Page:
CPR is a vital life-saving skill that, as of 2015, is required by many schools and workplaces. The American Heart Association (AHA) offers CPR training courses at various levels: CPR for the professional rescuer (e.g., firefighter, EMT), Basic Life Support (BLS) provider—CPR for those who will be involved in the general care of patients, and CPR for the lay rescuer—CPR for those who respond to an emergency in a non-medical setting.
According to Statista, by 2027, the market for automatic mechanical CPR compressors was forecast to be worth almost $222 million.
Taking one of these courses will teach you to recognize life-threatening emergencies and provide CPR to victims until emergency personnel arrive.
The following article will explain more about CPR classes, what you can learn, and how to find the best course near you.
What is CPR?
CPR stands for cardiopulmonary resuscitation, a technique that uses chest compressions and rescue breaths to keep blood pumping throughout the body. CPR regulates oxygen and blood flow until the heart starts beating naturally, or an alternate method (e.g., AED) can be used to shock the heart back into its normal rhythm.
The AHA provides CPR guidelines that can benefit anyone, but it is beneficial for people who want to help others in an emergency. You learn to recognize life-threatening emergencies by attending CPR classes and providing the necessary life-saving procedures until professional medical assistance arrives.
What Should You Know About CPR?
CPR is a method of chest compressions and rescue breaths that keep blood circulating throughout the body when someone’s heart stops beating. CPR training courses from americancprinstitute.com teach students how to recognize life-threatening emergencies and when CPR should be used and provide life-saving procedures until professional medical assistance arrives.
Things You Will Learn in a CPR Class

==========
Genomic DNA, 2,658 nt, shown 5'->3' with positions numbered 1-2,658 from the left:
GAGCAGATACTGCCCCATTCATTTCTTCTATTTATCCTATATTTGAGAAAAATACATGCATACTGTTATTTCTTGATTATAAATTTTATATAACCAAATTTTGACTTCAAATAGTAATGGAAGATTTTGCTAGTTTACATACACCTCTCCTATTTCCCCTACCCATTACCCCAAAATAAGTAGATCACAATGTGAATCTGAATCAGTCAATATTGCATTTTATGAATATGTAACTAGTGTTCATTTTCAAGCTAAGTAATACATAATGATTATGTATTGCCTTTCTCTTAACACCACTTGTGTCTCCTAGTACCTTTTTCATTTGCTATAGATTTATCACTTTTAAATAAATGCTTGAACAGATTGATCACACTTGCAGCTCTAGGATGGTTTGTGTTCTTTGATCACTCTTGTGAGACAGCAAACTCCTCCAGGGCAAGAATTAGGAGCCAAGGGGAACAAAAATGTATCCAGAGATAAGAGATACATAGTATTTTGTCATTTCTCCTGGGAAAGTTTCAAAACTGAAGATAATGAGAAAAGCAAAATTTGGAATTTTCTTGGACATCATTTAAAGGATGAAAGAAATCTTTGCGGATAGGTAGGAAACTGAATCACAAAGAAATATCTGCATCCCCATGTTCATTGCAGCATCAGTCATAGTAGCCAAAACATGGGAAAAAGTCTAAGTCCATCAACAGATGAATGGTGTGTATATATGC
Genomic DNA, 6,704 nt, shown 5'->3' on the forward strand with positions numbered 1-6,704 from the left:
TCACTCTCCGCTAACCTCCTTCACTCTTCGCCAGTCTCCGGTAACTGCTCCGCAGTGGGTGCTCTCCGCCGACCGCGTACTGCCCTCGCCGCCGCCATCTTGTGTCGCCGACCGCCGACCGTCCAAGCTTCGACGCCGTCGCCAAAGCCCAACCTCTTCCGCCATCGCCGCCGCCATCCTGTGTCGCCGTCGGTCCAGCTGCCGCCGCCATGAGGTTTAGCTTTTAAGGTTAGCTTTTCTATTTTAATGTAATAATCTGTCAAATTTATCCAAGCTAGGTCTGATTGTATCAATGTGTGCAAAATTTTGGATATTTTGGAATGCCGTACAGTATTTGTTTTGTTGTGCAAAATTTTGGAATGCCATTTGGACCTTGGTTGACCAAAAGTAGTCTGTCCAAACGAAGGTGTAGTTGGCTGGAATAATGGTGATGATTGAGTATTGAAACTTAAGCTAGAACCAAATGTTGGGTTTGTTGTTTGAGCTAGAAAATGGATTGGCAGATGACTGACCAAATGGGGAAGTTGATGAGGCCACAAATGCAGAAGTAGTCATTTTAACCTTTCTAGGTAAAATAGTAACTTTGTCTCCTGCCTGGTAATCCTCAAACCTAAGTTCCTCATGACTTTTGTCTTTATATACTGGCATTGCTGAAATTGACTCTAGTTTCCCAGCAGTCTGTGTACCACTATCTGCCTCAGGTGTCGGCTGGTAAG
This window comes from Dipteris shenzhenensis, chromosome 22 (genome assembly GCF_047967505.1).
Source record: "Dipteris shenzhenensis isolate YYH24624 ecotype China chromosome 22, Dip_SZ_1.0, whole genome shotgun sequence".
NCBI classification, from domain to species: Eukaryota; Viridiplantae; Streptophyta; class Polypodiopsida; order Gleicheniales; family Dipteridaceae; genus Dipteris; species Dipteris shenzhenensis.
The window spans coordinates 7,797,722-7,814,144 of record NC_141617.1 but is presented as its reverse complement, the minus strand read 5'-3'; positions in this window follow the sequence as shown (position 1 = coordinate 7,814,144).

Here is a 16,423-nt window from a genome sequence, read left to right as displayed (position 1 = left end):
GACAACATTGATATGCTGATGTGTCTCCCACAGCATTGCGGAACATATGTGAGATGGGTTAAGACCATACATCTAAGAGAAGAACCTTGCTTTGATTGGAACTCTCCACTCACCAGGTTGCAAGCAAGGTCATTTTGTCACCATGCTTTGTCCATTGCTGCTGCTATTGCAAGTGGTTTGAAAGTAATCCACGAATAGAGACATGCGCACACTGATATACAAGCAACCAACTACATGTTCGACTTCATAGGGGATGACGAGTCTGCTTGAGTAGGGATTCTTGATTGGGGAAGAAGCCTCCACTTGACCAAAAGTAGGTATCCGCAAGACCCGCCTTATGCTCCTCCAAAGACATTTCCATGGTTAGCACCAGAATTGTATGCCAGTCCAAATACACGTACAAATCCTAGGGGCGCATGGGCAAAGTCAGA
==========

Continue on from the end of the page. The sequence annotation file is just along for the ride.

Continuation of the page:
Here are things you will learn as part of the curriculum for a CPR course:
1) Recognizing Emergency
CPR classes also teach you to recognize a cardiac arrest as part of the learning. You should be able to tell the difference between a breathing and a non-breathing victim, along with other signs of distress.
2) CPR Procedures
You will learn how to provide CPR for victims of an emergency until professional medical assistance arrives. To give the best chance of survival, AHA guidelines suggest calling 911, ensuring the area is safe for you to approach the victim, and checking for responsiveness.
3) CPR Techniques
You will learn proper techniques for providing chest compressions and rescue breaths, two of the most critical procedures in an emergency. Types of chest compressions include interlocked hands, two-thumb, and two-finger.
Choosing the Right CPR Class
CPR training classes vary in curriculum and length, so you should consider what you want to gain from a course before enrolling. Here are tips and factors to consider when choosing a CPR course near you:
CPR training courses vary in length and depth of content, so find one that suits your needs. For example, the American Red Cross offers two-hour CPR classes for lay rescuers that cover BLS skills needed to respond to emergencies. If you are interested in CPR for healthcare providers, the American Heart Association offers a course covering professional rescuer skills and includes infant and child CPR.
2) Training Type
When choosing a CPR class, you may be able to find one in-person or online. In-person classes usually allow for more hands-on learning than online courses, but you should consider your location, schedules, and learning preferences when choosing an option.
Consider the level of experience required for a class or if you have any previous medical training or certifications before enrolling. For example, the American Heart Association offers basic CPR classes and advanced life support courses depending on your needs and training level.
CPR classes vary in cost depending on location, length of the course, and type of class being offered. Online courses may be less expensive than those taken in-person due to travel costs and other expenses involved with attending a course.
5) Check The Reputation
Before enrolling in a CPR class, check the reputation and reviews of agencies offering training. You may want to search for local courses that have been accredited by professional organizations such as the American Heart Association and American Red Cross.
Before signing up for a CPR course, you can read customer reviews on reputed sites to learn more about an agency’s reputation.
6) Check The Payment Options
Before enrolling in a CPR course, find out about the payment options. Some organizations allow you to pay with cash or online by credit card.
Before attending a class, some agencies have a 24-hour cancellation policy, so check for this option before enrolling. If you cannot participate, contact the agency to see if you can reschedule your class.
These are some tips to find the best CPR classes near you.